by Katelan Foisy
Back in 2016 I decided I wanted a paper moon. While I’ve always put my art on the walls I really wanted to create an old theater atmosphere in my apartment. I took a few days to prepare canvas . and allow paint layers to dry. In the end it was a worthwhile project done inexpensively and really makes my heart sing whenever I look at it. As a teenager I was a huge fan of Méliès and the paper moon photographs popular from the 1910s-40s. I first created paper moons back in 2014 for a ritual circle. Those now reside at the Gemini & Scorpio Loft. While many of us are in self quarantine to limit the possible spread of the Covid-19 and keep healthy it may make us a little stir crazy after a while. My hope in these next few blog posts is to help keep the creativity flowing and boost morale in a time of uncertainty.
You will need:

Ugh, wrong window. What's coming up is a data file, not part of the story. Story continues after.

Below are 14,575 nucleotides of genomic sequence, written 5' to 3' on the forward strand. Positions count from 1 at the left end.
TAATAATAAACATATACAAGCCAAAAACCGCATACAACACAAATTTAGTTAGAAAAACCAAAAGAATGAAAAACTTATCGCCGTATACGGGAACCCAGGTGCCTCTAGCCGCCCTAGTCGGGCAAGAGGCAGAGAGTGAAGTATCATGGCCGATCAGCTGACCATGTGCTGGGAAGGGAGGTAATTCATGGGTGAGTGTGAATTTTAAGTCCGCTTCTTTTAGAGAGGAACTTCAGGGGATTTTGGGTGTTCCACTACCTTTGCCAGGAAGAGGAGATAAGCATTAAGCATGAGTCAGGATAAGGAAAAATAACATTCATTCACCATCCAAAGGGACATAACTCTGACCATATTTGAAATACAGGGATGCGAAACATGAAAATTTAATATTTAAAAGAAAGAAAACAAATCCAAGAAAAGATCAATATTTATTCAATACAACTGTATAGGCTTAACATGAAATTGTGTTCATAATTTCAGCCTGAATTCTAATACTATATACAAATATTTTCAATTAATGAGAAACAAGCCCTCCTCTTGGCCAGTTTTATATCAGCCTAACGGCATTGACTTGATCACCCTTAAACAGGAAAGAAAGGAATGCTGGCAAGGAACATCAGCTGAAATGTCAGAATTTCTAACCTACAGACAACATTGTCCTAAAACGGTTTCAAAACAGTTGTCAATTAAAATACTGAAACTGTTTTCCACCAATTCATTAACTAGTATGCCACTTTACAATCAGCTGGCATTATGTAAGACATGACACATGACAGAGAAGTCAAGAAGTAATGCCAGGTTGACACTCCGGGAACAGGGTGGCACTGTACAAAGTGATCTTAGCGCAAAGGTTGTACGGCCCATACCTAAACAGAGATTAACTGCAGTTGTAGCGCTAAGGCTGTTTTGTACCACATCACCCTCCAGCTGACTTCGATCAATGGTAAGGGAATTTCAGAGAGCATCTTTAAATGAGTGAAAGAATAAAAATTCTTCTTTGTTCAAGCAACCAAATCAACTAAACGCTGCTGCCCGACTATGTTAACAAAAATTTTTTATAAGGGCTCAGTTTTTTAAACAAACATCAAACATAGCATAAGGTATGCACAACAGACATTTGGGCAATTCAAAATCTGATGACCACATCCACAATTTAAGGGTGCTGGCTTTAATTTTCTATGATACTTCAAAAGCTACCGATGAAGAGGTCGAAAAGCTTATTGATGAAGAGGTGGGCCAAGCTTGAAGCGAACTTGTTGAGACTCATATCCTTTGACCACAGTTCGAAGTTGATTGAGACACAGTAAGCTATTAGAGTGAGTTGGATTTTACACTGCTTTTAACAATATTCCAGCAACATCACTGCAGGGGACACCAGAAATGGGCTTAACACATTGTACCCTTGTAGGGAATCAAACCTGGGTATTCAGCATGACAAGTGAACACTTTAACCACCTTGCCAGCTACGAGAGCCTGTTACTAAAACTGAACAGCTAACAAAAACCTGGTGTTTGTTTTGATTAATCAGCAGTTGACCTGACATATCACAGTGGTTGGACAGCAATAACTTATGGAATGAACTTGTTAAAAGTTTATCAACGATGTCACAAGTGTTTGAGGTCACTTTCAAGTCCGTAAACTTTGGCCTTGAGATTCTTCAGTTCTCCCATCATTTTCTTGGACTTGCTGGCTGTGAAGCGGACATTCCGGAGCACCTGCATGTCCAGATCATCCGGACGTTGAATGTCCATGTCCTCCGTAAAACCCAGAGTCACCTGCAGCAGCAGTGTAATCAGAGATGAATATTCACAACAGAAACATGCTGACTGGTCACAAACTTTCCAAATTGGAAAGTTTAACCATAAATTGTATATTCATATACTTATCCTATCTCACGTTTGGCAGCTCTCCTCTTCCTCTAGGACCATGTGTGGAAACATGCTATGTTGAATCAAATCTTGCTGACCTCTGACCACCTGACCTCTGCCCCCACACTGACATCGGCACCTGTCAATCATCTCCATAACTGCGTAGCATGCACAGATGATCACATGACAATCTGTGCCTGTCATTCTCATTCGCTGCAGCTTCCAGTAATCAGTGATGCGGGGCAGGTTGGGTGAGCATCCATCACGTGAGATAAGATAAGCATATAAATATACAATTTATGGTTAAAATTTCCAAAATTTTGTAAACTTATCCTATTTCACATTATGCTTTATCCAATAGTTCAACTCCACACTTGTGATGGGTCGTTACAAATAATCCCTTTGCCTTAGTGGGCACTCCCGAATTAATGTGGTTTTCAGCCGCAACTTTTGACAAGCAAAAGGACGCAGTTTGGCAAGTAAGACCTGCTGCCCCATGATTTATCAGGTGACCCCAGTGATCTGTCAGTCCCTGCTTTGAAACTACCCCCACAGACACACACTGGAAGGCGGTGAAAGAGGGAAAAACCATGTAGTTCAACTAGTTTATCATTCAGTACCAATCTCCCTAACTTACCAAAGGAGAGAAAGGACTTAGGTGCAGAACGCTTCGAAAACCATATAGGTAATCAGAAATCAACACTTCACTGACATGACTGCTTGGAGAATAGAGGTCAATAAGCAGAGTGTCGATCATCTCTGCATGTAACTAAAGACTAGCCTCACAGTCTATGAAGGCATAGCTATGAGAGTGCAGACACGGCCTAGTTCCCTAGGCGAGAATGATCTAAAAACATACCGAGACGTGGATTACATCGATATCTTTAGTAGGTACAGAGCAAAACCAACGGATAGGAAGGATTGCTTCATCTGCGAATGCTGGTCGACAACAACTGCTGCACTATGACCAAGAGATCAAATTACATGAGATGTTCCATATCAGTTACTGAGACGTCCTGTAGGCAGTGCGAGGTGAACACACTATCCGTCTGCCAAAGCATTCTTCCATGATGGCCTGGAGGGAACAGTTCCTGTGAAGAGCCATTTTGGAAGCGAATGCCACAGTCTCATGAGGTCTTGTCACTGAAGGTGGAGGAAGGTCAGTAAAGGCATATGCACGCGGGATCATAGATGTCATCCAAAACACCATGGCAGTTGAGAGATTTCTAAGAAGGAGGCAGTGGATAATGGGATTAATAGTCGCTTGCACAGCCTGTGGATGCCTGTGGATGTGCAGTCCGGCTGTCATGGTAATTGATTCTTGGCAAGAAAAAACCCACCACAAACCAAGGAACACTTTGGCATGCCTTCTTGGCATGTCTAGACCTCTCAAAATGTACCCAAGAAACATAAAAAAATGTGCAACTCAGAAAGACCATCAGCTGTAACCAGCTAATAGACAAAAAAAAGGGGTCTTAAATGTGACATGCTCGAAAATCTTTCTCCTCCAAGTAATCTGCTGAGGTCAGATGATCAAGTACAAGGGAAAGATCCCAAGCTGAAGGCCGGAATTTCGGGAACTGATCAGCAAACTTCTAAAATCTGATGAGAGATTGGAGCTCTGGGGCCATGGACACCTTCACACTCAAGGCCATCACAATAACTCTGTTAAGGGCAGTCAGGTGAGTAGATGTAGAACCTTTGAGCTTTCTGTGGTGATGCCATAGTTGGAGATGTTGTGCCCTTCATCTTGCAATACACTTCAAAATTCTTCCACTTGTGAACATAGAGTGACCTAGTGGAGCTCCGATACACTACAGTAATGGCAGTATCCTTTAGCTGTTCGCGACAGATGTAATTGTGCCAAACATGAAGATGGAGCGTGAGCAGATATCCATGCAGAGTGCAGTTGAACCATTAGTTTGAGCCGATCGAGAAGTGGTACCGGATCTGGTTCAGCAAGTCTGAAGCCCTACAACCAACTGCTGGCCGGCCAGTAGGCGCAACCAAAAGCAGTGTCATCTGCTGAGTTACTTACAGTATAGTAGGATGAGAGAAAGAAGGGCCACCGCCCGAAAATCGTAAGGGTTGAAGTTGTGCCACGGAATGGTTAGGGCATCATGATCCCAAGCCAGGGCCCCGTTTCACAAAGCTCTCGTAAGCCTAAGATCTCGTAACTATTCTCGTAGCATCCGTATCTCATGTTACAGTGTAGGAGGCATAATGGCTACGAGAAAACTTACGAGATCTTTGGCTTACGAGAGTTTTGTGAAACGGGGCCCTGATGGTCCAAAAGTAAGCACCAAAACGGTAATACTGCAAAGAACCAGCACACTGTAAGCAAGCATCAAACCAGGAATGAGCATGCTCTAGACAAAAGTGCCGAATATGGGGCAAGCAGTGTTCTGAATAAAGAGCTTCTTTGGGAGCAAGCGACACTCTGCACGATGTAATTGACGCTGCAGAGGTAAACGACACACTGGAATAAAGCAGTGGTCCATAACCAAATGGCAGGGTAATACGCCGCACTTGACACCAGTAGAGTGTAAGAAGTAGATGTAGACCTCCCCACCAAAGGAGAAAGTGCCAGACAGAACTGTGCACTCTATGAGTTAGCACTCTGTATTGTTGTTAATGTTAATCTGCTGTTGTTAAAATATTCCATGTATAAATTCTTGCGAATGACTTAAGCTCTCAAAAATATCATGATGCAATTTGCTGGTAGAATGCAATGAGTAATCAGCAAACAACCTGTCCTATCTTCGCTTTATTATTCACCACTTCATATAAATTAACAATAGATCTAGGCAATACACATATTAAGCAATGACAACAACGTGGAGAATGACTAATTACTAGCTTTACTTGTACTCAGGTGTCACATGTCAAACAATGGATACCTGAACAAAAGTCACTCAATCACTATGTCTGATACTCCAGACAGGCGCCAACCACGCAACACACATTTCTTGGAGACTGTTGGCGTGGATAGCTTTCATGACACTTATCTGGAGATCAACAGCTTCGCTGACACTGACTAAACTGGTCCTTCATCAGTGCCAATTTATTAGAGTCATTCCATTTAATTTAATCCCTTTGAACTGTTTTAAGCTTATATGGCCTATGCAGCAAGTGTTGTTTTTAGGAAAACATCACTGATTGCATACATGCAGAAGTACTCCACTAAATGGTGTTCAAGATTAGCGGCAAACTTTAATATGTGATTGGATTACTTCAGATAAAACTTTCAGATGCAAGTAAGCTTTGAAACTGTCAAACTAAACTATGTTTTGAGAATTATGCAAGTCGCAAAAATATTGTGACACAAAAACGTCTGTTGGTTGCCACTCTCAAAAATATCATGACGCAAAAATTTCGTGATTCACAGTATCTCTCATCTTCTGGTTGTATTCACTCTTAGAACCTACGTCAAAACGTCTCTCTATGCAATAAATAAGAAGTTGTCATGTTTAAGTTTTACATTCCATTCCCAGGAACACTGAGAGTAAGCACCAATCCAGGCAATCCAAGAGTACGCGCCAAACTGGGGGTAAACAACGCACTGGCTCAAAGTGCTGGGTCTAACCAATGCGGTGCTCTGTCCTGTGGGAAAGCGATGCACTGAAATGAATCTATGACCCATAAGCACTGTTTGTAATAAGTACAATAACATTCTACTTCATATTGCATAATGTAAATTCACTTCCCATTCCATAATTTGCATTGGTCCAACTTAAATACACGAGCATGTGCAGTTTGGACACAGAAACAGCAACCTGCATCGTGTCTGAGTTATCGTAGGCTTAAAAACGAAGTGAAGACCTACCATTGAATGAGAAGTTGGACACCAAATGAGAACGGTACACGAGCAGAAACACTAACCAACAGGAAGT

You can find all of these online but you may find them for less at craft stores or dollar stores.
Roll of brown Kraft paper from the dollar store
Foam Core from the dollar store (I got 8 pieces 20″ x 30” for the moon and 4 more for the clouds)
Inexpensive acrylic paint like Americana or Folk Art.
- dark blue
Roll of canvas for background 5 x 6’ (It’s okay to use cheap canvas and seam together with glue as well. You’ll need an extra day, glue, and blue tape if you choose that option.)
Plastic roll from the dollar store.
A pencil & eraser
Glue or Matte Medium to seam edges together.
Something to cut on
Long Curtain rod
Velcro (Dollar store velcro works)
First you’ll want to do a search of images. Look up “vintage paper moons” and find a style you like. I chose the stars for the background like the left image. My moon for the ritual in 2014 was a replica of Méliès moon from The Atronomer’s Dream. I created my paper moon off various vintage ones.
After you collect your images place the hooks on the wall and hang your plastic and then your canvas. I mixed the paint with water to create more of a wash and applied it unevenly. That would give it a more vintage effect. This will need to dry for a few hours…
Read the full article at The Vardo